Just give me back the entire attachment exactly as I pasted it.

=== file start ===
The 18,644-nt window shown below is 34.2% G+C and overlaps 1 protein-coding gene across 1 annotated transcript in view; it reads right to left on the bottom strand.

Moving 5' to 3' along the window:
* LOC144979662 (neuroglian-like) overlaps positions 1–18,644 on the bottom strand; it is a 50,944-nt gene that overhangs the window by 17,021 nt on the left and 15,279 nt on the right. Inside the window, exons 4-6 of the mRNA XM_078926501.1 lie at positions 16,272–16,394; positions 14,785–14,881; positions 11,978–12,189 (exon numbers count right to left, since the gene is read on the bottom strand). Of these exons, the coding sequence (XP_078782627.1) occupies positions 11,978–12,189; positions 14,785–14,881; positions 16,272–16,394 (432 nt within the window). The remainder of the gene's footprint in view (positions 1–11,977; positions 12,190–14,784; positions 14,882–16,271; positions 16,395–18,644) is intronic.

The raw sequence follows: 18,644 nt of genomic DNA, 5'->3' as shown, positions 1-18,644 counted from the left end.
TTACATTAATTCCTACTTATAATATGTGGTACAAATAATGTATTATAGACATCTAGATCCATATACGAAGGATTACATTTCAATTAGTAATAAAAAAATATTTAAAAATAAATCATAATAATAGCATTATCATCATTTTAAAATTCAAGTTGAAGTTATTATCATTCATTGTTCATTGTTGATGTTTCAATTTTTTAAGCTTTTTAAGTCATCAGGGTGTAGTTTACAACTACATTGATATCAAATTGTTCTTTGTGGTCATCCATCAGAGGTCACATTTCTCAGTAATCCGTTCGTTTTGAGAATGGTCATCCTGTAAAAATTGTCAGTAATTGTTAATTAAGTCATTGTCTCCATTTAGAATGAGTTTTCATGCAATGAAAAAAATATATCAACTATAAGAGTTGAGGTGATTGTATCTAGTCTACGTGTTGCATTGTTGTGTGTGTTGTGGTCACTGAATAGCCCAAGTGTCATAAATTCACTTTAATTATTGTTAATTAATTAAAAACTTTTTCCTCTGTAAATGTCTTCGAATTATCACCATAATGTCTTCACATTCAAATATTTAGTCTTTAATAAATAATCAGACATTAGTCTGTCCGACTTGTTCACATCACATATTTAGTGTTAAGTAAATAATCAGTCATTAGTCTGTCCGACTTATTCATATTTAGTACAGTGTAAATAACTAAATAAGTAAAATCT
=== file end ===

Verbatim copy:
The 18,644-nt window shown below is 34.2% G+C and overlaps 1 protein-coding gene across 1 annotated transcript in view; it reads right to left on the bottom strand.

Moving 5' to 3' along the window:
* LOC144979662 (neuroglian-like) overlaps positions 1–18,644 on the bottom strand; it is a 50,944-nt gene that overhangs the window by 17,021 nt on the left and 15,279 nt on the right. Inside the window, exons 4-6 of the mRNA XM_078926501.1 lie at positions 16,272–16,394; positions 14,785–14,881; positions 11,978–12,189 (exon numbers count right to left, since the gene is read on the bottom strand). Of these exons, the coding sequence (XP_078782627.1) occupies positions 11,978–12,189; positions 14,785–14,881; positions 16,272–16,394 (432 nt within the window). The remainder of the gene's footprint in view (positions 1–11,977; positions 12,190–14,784; positions 14,882–16,271; positions 16,395–18,644) is intronic.

The raw sequence follows: 18,644 nt of genomic DNA, 5'->3' as shown, positions 1-18,644 counted from the left end.
TTACATTAATTCCTACTTATAATATGTGGTACAAATAATGTATTATAGACATCTAGATCCATATACGAAGGATTACATTTCAATTAGTAATAAAAAAATATTTAAAAATAAATCATAATAATAGCATTATCATCATTTTAAAATTCAAGTTGAAGTTATTATCATTCATTGTTCATTGTTGATGTTTCAATTTTTTAAGCTTTTTAAGTCATCAGGGTGTAGTTTACAACTACATTGATATCAAATTGTTCTTTGTGGTCATCCATCAGAGGTCACATTTCTCAGTAATCCGTTCGTTTTGAGAATGGTCATCCTGTAAAAATTGTCAGTAATTGTTAATTAAGTCATTGTCTCCATTTAGAATGAGTTTTCATGCAATGAAAAAAATATATCAACTATAAGAGTTGAGGTGATTGTATCTAGTCTACGTGTTGCATTGTTGTGTGTGTTGTGGTCACTGAATAGCCCAAGTGTCATAAATTCACTTTAATTATTGTTAATTAATTAAAAACTTTTTCCTCTGTAAATGTCTTCGAATTATCACCATAATGTCTTCACATTCAAATATTTAGTCTTTAATAAATAATCAGACATTAGTCTGTCCGACTTGTTCACATCACATATTTAGTGTTAAGTAAATAATCAGTCATTAGTCTGTCCGACTTATTCATATTTAGTACAGTGTAAATAACTAAATAAGTAAAATCT